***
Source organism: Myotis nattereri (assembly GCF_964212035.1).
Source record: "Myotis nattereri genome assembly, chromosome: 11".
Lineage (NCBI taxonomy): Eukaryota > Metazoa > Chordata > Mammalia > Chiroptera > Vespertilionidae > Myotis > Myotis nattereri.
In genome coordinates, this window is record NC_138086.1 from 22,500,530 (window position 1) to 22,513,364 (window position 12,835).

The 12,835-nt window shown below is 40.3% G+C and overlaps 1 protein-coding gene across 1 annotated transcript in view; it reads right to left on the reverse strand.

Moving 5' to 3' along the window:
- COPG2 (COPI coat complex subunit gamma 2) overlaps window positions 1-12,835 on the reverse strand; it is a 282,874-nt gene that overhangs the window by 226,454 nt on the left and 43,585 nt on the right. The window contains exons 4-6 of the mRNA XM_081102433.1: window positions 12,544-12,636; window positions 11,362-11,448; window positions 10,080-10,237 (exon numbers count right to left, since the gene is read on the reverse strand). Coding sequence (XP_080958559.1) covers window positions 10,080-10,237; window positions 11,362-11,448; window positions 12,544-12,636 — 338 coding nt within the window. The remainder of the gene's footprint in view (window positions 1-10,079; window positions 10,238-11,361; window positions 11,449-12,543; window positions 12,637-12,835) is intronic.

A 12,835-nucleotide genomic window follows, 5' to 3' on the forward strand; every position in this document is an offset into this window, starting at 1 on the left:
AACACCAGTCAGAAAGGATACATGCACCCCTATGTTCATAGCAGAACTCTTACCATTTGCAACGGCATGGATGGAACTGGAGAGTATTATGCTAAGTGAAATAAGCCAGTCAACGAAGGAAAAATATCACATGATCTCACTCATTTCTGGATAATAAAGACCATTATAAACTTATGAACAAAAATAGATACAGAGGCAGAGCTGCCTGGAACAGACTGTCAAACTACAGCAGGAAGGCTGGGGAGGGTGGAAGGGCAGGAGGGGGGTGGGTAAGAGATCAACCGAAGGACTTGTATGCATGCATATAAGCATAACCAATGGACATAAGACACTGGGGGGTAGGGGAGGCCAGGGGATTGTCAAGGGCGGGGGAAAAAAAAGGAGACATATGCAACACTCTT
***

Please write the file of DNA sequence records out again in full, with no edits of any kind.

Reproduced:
Source organism: Myotis nattereri (assembly GCF_964212035.1).
Source record: "Myotis nattereri genome assembly, chromosome: 11".
Lineage (NCBI taxonomy): Eukaryota > Metazoa > Chordata > Mammalia > Chiroptera > Vespertilionidae > Myotis > Myotis nattereri.
In genome coordinates, this window is record NC_138086.1 from 22,500,530 (window position 1) to 22,513,364 (window position 12,835).

The 12,835-nt window shown below is 40.3% G+C and overlaps 1 protein-coding gene across 1 annotated transcript in view; it reads right to left on the reverse strand.

Moving 5' to 3' along the window:
- COPG2 (COPI coat complex subunit gamma 2) overlaps window positions 1-12,835 on the reverse strand; it is a 282,874-nt gene that overhangs the window by 226,454 nt on the left and 43,585 nt on the right. The window contains exons 4-6 of the mRNA XM_081102433.1: window positions 12,544-12,636; window positions 11,362-11,448; window positions 10,080-10,237 (exon numbers count right to left, since the gene is read on the reverse strand). Coding sequence (XP_080958559.1) covers window positions 10,080-10,237; window positions 11,362-11,448; window positions 12,544-12,636 — 338 coding nt within the window. The remainder of the gene's footprint in view (window positions 1-10,079; window positions 10,238-11,361; window positions 11,449-12,543; window positions 12,637-12,835) is intronic.

A 12,835-nucleotide genomic window follows, 5' to 3' on the forward strand; every position in this document is an offset into this window, starting at 1 on the left:
AACACCAGTCAGAAAGGATACATGCACCCCTATGTTCATAGCAGAACTCTTACCATTTGCAACGGCATGGATGGAACTGGAGAGTATTATGCTAAGTGAAATAAGCCAGTCAACGAAGGAAAAATATCACATGATCTCACTCATTTCTGGATAATAAAGACCATTATAAACTTATGAACAAAAATAGATACAGAGGCAGAGCTGCCTGGAACAGACTGTCAAACTACAGCAGGAAGGCTGGGGAGGGTGGAAGGGCAGGAGGGGGGTGGGTAAGAGATCAACCGAAGGACTTGTATGCATGCATATAAGCATAACCAATGGACATAAGACACTGGGGGGTAGGGGAGGCCAGGGGATTGTCAAGGGCGGGGGAAAAAAAAGGAGACATATGCAACACTCTT